Tasteless Vandalism Blots Our Landscape
It seems that everywhere you go in south Bali some environmental vandal has gouged out another chunk of the island’s fast-changing and fragile landscape. Often the gouging is accompanied by messy moving of tonnes of dirt and rock from one point to another, to heighten the natural level of part of a site to get around the 15-metre maximum building height restriction.
The trend to construct ghastly block-like monstrosities, reminiscent of Mao-era Beijing’s grim Russian-built apartment buildings, is wrong for Bali.
Attempts at slick marketing and impossibly high “guaranteed” rates of return do nothing to quell the inevitable slide of these bleak and inappropriate condotels into Bali’s slums of the future.
Construction appears to have halted on one such grotesque edifice whose five storeys packed with tiny rooms loom down as you travel up Jl Raya Uluwatu on the Bukit, just past the GWK cultural park, obscuring views from nearby homes and dominating the hill with its hideousness.
The posters on its billboards have been removed, which gives some hope that authorities have stopped the development for a breach of building regulations but raises the questions of how could it have been permitted to continue to such an advanced stage and for how long will it continue to offend with its utter ugliness?
Without door or window fittings, it’s an open house for hunted or ill creatures seeking a hideout. Its roof consists of three tiny green pyramids so spread out along the length of its flat top that they look like pimples on the arm of Atlas. It is truly obnoxious and I’ve yet to meet anyone with a less damming opinion.
The Playmate and I decided to go out for breakfast this week. We had in mind a nice little warung at a nearby beach. Not so long ago, Dreamland would have fitted the bill. Today, its beach shacks have been replaced by concrete rukos (shophouses) overshadowed by a super-sized nightlife venue ominously promoted as being located in the “new Kuta.”
It’s a certainty that most people who have moved into the Pecatu area around Dreamland, creating jobs and improving local living standards in the process, did so precisely because it is not Kuta. They chose a quiet area in which the all-night throb of some excitable DJ’s interpretation of music would not assault their ears and snatch away their sleep.
Dreamland Beach was definitely off the list and, besides, we couldn’t face the drive past the ubiquitous condotel to get there.
Having heard about improvements to the road to Balangan Beach, we set off in that direction and had barely rounded the closest corner to home on the Balangan road when a massive stone wall appeared smack in our faces and towered over us.
It was like driving through a narrow canyon. The wall is so close to the road that there is no longer any verge for vehicles to use in emergencies or for people to walk on. There is no means of widening the narrow and increasingly busy road.
A whole stretch of bushland had been displaced by the wall that reached about 15 metres at its highest points and created a dangerous blind corner.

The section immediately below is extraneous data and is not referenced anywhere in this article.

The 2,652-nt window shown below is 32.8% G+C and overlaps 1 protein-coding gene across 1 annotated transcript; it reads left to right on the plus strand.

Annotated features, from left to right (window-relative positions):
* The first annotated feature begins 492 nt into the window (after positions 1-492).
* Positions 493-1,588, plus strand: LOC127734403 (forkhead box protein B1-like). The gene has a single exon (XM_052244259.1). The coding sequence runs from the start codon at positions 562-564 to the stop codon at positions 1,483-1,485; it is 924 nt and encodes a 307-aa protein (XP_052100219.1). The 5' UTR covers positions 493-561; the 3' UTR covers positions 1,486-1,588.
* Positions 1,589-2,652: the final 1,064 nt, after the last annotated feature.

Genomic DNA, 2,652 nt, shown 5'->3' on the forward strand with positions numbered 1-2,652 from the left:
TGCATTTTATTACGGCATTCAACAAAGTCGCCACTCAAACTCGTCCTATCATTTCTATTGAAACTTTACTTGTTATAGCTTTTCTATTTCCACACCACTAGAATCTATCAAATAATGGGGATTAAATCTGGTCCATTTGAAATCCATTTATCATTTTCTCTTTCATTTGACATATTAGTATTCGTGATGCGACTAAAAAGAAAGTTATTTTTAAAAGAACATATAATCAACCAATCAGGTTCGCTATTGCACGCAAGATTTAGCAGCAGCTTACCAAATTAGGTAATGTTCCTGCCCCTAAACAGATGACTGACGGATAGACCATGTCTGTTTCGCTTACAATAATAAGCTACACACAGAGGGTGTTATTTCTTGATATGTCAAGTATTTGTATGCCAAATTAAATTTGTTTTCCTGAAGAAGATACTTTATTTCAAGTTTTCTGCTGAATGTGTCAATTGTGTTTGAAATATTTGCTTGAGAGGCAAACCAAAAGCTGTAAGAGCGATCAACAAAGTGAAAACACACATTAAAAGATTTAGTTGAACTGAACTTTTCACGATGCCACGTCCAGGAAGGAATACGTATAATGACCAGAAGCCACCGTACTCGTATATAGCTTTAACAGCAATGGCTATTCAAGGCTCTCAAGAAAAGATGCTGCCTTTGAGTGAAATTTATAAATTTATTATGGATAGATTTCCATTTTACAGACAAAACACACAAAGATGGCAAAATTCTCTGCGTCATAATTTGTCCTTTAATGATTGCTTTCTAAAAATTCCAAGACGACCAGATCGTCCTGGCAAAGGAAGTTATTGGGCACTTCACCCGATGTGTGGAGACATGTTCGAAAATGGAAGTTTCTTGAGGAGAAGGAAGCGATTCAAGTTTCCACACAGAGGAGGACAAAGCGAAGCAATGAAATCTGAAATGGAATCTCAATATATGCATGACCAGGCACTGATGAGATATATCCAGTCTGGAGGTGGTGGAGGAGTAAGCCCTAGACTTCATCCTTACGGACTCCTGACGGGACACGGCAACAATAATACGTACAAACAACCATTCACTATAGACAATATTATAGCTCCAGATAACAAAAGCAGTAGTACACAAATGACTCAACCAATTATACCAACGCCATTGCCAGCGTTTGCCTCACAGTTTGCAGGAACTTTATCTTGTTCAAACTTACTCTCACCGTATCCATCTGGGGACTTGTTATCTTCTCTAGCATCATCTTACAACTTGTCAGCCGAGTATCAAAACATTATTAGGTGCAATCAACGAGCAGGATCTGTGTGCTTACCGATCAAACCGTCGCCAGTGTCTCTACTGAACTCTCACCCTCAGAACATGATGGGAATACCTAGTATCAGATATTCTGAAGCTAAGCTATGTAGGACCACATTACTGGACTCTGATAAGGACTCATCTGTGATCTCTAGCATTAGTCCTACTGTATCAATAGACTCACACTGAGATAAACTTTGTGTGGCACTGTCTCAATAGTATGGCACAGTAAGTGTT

It is madness, and like the debacle threatening to dislodge local traders from Nusa Dua Beach, indicates that planning and approvals all too often proceed without due consideration of long-term impact and public interest.
Curious, we inched our old Feroza through a gap in the wall and chugged to the top of a many-tiered building site on which the landscape had been raped of every last tree. It was eerily barren, unnaturally hot and bereft of life.
No doubt the previously well-positioned home behind it will soon look to concrete walls rather than to ocean across bushland. We couldn’t wait to get back to our modest home that, for the moment, gives us a view of greenery that houses birds, squirrels, lizards and other Bali natives that need places to live.
Bali desperately needs more designated green spaces, especially throughout its developing residential areas. And it needs rules to protect the investment of those who have paid top rupiah for an aspect they value. The reins must be pulled in on cowboy developers who are robbing Bali of its nature and appeal.
Instead, according to a collection of master plans and architects’ impressions posted on her blog by inveterate campaigner Susi Johnston, high-density, urban-style living projects now threaten to change the face of places far beyond the island’s populated south, in Ubud, Lovina, Tulamben and sleepy Amed. Her collection of eyesore projects asks a question – Multi-Storey Mayhem: Is Bali Building Itself into Oblivion? Indeed.
The world is full of holiday destinations that have been degraded by cheap and nasty condotels. Bali’s beautiful environment and innate sense of the aesthetic gives it an enviable opportunity to be far better.
Our rule-makers and enforcers need to re-educate themselves in the principles of harmony, balance, respect for the environment and all its creatures including humans, basic commonsense and decency to others. Applying these principles usually can achieve a compromise that is fair and satisfactory to all.
While we fail to act, erosion of Bali’s identity and appeal cuts ever deeper.
LCFiled under: ILAND